Rocket who?

Just because Raghib Ismail decided to accept a suitcase full of Toronto Argonaut dollars to play in the Candian Football League, don't for one moment think that upset the plans of the Dallas Cowboys in Sunday's NFL draft.The Cowboys weren't all that fascinated with the Rocket anyway, certainly not at the $26.2 million price tag Toronto attached to him.

No sir, said coach Jimmy Johnson. The man he wanted all along was the man he got with the No. 1 pick - defensive tackle Russell Maryland from the University of Miami.

"We 100 percent traded up to get Russell Maryland," Johnson said of the deal the Cowboys made with New England to corral the No. 1 spot. "We had every intention to do what we had to do to get Russell."

For Maryland, the opportunity to play for his old college coach made being No. 1 even better. "I'm flabbergasted and overwhelmed," the Outland Trophy winner said. "It will be great to be reunited with Jimmy Johnson, who took a chance on me when he recruited me."

At $8 million for five years, Maryland ushers in an NFL-style recession. He was considerably less expensive for the Cowboys than Ismail would have been. And his contract - compared to the $13 million that No. 1 Jeff George got last year and the $11.2 million that No. 1 Troy Aikman signed for two years ago - is certain to reduce the payoffs for all the remaining first-round picks.

All three are represented by attorney Leigh Steinberg, who also is the agent for defensive back Eric Turner, selected by Cleveland as the No. 2 pick in the draft

Cowboys owner Jerry Jones said he had negotiated in good faith with Ismail's representatives. "His numbers were totally out of our league," he said.Exit Rocket. Enter Russell.

The Cowboys' No. 1 pick touched off an unprecedented run on defensive talent - the first six picks were all defensive players.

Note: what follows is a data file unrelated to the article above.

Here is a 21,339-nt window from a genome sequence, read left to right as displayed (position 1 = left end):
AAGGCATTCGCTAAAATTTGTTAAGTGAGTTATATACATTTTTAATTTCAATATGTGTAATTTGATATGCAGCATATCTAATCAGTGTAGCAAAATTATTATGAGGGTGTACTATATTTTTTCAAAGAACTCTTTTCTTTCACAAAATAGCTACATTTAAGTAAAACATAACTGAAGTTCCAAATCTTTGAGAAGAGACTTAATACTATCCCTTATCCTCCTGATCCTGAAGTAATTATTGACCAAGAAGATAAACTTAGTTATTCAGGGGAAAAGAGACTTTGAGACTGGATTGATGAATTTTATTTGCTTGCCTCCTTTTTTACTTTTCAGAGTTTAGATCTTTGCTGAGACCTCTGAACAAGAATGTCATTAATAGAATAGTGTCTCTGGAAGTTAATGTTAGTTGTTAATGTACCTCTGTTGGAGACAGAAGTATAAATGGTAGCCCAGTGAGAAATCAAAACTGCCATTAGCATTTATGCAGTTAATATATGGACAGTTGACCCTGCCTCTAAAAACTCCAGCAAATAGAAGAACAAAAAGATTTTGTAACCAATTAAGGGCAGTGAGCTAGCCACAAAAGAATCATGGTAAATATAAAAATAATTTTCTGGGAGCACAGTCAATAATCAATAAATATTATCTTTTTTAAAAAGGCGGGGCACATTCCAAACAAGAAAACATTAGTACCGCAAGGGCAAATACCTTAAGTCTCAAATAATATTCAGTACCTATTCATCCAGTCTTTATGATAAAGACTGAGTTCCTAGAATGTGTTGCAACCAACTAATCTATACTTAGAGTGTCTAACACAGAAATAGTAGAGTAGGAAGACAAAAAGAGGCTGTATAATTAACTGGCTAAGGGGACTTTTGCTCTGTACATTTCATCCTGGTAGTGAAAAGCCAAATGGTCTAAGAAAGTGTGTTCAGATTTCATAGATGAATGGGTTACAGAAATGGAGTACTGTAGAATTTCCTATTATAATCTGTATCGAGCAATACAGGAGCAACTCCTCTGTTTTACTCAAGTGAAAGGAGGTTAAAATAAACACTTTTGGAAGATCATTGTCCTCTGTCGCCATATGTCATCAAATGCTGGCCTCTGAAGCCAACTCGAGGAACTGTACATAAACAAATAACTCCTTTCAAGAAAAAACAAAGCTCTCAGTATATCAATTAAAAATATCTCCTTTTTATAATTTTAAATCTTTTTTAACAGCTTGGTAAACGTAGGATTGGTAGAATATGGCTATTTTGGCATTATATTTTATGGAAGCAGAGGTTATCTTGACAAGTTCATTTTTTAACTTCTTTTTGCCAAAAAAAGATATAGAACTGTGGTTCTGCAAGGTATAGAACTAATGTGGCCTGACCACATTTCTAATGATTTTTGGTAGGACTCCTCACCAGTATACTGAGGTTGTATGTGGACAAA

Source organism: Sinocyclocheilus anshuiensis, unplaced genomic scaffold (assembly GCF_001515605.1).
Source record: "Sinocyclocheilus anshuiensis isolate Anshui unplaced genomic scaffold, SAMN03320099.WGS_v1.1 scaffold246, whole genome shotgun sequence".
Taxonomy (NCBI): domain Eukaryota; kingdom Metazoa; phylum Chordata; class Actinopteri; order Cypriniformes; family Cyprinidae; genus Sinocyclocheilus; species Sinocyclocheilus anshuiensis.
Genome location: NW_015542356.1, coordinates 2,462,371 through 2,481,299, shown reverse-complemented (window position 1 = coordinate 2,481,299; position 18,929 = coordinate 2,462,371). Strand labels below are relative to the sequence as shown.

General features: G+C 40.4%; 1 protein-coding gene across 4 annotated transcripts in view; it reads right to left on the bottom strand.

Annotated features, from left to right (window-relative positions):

Following Maryland, Cleveland took Turner, the earliest selection for a defensive back since 1956. Next to go were Nebraska teammates Bruce Pickens, a defensive back chosen by Atlanta, and linebacker Mike Croel, who went to Denver.

Then the Los Angeles Rams took defensive back Todd Lyght of Notre Dame and Phoenix grabbed defensive lineman Eric Swann, who came into the draft from semipro football with no college experience.

The string of defenders ended when Tennessee guards Charles McRae and Antone Davis went on consecutive picks, McRae to Tampa Bay and Davis to Philadelphia. It was the first time in draft history that players from the same school who play the same position went on consecutive choices.

In all, the round produced just nine offensive skill position players, only two of them quarterbacks. The first passer to go was Dan McGwire of San Diego State, picked by Seattle at No. 16. The Los Angeles Raiders went for Southern Cal sophomore Todd Marinovich with the 24th pick.

The selection of Maryland was just the beginning of a busy day for the Cowboys, who spent the first round talking to just about every club, wheeling and dealing. When they were done, the Cowboys had swung three trades, moving down in the draft rotation to accumulate extra picks.

The long first round limited Sunday's draft to four rounds. The remaining eight rounds will be held today.